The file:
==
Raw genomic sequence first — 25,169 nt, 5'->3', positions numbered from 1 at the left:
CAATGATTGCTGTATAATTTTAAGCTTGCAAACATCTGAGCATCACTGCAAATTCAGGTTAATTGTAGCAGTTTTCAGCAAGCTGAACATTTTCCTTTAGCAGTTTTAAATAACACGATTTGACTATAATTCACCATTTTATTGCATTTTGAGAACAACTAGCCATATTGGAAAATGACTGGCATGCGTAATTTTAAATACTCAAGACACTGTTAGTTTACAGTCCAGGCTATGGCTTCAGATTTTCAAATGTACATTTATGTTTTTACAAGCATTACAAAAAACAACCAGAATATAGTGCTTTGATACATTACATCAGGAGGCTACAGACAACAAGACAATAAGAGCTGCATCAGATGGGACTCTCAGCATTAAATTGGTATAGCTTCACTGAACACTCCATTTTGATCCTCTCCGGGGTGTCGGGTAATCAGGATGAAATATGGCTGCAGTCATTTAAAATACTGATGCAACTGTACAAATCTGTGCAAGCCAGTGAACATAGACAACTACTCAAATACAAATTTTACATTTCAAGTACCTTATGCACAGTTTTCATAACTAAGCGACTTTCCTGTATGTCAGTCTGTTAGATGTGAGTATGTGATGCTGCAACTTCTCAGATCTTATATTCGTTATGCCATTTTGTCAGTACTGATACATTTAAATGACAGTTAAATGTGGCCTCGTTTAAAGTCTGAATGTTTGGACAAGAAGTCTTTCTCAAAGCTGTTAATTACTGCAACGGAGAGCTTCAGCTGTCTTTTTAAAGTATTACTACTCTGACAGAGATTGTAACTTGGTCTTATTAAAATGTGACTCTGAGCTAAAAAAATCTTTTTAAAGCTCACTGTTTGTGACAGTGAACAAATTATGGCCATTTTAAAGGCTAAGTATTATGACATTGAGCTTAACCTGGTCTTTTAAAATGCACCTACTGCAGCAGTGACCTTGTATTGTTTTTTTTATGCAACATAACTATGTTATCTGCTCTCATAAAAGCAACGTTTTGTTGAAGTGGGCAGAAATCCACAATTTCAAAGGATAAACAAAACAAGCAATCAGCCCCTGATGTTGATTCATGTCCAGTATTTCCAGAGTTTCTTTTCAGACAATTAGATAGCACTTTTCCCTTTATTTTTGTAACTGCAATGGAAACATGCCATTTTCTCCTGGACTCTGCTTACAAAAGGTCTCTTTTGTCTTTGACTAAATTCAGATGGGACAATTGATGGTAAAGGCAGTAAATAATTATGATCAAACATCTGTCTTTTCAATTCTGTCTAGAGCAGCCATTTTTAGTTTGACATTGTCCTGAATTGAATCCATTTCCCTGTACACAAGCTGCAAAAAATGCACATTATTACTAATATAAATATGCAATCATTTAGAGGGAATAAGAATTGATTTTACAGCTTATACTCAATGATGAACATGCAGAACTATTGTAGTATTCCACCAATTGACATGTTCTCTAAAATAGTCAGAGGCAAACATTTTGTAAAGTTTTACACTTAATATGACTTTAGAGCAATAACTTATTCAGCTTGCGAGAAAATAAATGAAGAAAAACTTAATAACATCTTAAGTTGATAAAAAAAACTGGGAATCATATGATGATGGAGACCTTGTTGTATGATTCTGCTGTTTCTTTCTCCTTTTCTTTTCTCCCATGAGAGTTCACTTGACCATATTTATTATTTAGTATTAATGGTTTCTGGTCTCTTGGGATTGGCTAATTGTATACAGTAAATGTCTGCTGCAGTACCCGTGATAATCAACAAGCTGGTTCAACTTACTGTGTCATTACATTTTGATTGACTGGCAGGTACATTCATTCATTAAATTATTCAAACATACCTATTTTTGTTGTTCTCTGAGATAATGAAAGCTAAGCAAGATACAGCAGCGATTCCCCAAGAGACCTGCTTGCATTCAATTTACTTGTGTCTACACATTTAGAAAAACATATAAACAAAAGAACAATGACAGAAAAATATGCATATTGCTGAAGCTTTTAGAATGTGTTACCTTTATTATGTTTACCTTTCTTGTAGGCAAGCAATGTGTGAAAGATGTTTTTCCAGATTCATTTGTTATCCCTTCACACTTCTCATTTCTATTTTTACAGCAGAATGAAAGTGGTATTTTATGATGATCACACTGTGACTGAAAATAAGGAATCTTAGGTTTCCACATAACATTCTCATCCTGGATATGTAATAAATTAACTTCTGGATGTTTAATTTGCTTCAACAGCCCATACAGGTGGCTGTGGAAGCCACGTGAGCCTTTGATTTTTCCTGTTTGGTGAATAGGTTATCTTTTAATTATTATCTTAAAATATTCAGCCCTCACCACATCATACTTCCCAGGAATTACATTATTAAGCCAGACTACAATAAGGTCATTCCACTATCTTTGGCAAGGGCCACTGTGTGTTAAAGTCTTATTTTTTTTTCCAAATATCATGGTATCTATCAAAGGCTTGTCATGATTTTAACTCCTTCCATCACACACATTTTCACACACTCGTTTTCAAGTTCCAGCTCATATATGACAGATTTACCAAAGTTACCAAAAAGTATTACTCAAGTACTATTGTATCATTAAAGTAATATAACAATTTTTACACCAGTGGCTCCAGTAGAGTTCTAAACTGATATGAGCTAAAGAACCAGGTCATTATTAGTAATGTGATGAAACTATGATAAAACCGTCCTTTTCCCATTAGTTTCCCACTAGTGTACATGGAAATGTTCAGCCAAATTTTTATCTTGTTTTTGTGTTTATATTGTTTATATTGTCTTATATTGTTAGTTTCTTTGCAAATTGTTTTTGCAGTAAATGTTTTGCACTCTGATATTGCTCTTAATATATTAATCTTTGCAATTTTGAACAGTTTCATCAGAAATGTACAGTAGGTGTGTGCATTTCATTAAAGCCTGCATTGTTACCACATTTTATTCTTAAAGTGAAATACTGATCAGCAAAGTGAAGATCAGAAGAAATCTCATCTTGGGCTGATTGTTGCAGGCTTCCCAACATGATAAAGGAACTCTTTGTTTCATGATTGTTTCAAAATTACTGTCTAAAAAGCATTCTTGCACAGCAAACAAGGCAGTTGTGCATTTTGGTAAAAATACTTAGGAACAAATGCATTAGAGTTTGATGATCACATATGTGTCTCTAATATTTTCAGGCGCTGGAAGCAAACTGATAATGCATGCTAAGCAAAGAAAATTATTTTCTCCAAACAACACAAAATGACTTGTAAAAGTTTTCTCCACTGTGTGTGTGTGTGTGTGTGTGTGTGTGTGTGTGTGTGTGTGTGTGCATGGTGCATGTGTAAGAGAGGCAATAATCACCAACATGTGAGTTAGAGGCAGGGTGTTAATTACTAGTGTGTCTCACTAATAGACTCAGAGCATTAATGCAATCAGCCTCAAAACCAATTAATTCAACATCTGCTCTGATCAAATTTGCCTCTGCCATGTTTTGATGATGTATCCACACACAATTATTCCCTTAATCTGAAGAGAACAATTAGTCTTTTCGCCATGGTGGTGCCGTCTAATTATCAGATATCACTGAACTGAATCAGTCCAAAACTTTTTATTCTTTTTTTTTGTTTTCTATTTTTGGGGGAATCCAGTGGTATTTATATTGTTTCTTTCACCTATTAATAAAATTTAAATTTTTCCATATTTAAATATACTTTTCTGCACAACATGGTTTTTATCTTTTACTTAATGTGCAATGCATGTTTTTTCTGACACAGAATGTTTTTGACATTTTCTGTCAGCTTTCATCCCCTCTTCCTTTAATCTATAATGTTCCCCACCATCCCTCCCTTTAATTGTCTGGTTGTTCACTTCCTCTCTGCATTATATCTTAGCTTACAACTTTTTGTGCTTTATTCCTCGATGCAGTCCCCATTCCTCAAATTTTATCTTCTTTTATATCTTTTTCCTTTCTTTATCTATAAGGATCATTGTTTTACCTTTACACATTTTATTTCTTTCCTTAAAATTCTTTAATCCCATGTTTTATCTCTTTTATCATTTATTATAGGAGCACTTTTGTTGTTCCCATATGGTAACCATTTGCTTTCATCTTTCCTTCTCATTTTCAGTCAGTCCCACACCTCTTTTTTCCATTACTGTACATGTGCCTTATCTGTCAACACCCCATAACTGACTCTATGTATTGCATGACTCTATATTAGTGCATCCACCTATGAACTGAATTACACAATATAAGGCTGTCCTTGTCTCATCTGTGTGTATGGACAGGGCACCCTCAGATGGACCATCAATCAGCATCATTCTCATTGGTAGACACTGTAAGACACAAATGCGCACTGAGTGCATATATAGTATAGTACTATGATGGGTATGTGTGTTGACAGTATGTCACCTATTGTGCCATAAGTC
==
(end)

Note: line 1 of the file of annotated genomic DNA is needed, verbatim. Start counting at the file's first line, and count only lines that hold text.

Raw genomic sequence first — 25,169 nt, 5'->3', positions numbered from 1 at the left: